As talk of a "grand bargain" compromise to Illinois’ ongoing budget crisis continues, Sen. Tim Bivins (R-Dixon) wishes more of his colleagues would adopt the philosophy of Ronald Reagan in deciding the direction he's convinced is best for the state.
“In the words of Reagan, 'Government does not tax to get the money it needs; government always finds a need for the money it gets.' That’s the way it should be and that’s what I’m trying to impress upon everyone in these talks,” Bivins told Rock Island Today.
As it is, no one seems sure about the destiny of a "grand bargain" package centered around tax hikes and property tax freezes.
All that’s publicly known is that after weeks of the full Senate debating the merits of a proposed deal largely crafted by Senate President John Cullerton (D-Chicago) and Minority Leader Christine Radogno (R-Lemont), the jury remains out, and there’s still plenty of heavy lifting to do.
“There’s disagreement all around,” Bivins said. “There’s some disagreement now between Cullerton and Radogno, disagreement among common factions and then you have people like me who don’t think what’s being proposed is either grand or a bargain.”
The problem is that there’s too much give and enough take now being considered as the primary options, Bivins said.
“Normally, in budgeting you lower spending to revenue, you don’t raise revenue to meet spending,” he said. “I’ve been sharing that same philosophy around here, preaching the same thing, for years now.”
Meanwhile, a group of Republican leaders is also pushing for a sunset clause to any tax increase in hopes of making sure the money generated from any new taxes doesn’t go to waste.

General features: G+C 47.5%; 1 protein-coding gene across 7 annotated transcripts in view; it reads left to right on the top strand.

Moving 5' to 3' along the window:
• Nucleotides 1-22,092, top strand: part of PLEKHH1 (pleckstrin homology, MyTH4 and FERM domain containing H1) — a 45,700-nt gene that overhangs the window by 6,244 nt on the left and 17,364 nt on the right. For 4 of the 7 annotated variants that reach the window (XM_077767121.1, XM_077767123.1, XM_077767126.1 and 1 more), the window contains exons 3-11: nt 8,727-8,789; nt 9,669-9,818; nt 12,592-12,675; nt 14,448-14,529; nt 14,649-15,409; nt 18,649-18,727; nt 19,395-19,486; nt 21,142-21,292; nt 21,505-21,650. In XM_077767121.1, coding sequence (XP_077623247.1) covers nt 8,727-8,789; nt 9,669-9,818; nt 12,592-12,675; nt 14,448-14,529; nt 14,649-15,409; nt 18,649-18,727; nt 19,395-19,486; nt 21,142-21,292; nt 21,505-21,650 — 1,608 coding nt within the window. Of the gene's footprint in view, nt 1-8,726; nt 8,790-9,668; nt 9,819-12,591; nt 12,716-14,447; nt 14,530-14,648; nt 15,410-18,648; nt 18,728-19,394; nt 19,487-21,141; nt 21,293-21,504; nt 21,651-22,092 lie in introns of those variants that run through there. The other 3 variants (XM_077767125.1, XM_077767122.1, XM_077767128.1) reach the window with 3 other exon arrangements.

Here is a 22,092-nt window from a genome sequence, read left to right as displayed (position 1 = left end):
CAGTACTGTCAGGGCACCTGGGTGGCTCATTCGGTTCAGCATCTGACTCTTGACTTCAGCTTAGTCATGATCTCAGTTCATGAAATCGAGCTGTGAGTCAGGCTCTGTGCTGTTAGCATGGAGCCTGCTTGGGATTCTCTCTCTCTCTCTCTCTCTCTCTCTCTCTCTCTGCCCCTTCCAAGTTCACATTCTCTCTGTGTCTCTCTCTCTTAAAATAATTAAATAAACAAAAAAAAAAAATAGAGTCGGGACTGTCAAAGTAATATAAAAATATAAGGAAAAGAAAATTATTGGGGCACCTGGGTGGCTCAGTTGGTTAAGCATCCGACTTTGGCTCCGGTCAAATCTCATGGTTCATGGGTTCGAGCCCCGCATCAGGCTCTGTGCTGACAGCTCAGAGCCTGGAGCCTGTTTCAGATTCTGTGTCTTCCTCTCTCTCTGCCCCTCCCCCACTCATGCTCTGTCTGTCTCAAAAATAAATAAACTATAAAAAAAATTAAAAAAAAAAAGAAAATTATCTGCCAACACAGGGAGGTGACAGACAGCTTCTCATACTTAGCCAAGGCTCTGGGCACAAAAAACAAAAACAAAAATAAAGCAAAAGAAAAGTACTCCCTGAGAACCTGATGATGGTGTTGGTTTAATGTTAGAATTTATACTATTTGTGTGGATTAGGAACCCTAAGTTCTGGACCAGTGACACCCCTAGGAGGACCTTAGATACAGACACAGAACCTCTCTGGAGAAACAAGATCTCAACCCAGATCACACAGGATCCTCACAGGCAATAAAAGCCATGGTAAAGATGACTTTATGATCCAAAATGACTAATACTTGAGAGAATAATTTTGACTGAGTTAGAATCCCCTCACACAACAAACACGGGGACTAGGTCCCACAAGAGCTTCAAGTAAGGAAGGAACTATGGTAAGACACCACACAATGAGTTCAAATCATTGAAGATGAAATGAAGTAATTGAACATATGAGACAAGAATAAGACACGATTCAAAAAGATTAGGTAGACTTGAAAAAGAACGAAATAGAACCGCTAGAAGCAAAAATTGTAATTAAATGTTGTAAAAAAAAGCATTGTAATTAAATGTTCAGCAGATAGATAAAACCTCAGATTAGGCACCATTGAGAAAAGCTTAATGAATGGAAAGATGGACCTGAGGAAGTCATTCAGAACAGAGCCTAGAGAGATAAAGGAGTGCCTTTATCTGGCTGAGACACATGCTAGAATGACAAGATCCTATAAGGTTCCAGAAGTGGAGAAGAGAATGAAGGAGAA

Bivins said he’s heard that all before, namely in 2011 when the state made similar promises only to fall short of fulfilling vows such as paying off all of its bills and reducing the budget by 4 percent in subsequent years.
“Let’s just say reforms in Springfield aren’t always what they’re cracked up to be,” he said. “The thing is creating a budget shouldn’t be that difficult. I was Lake County Sheriff for over 20 years, and each year we created a budget that more often than not saved money each year. People talk about raising taxes being the tough vote. Really, the tough vote is making the kind of cuts that have to be made.”
Now that Gov. Bruce Rauner has made himself more a part of the negotiations, at least behind the scenes, Bivins is hopeful that a deal may still be salvageable.
“The governor has indicated he’s open to a lot of things, and he’s even removed a lot of his requested reforms,” he said. “I think something can be worked out and we can get something passed in the Senate, what the House does after that and what we might actually get back is anyone’s guess.”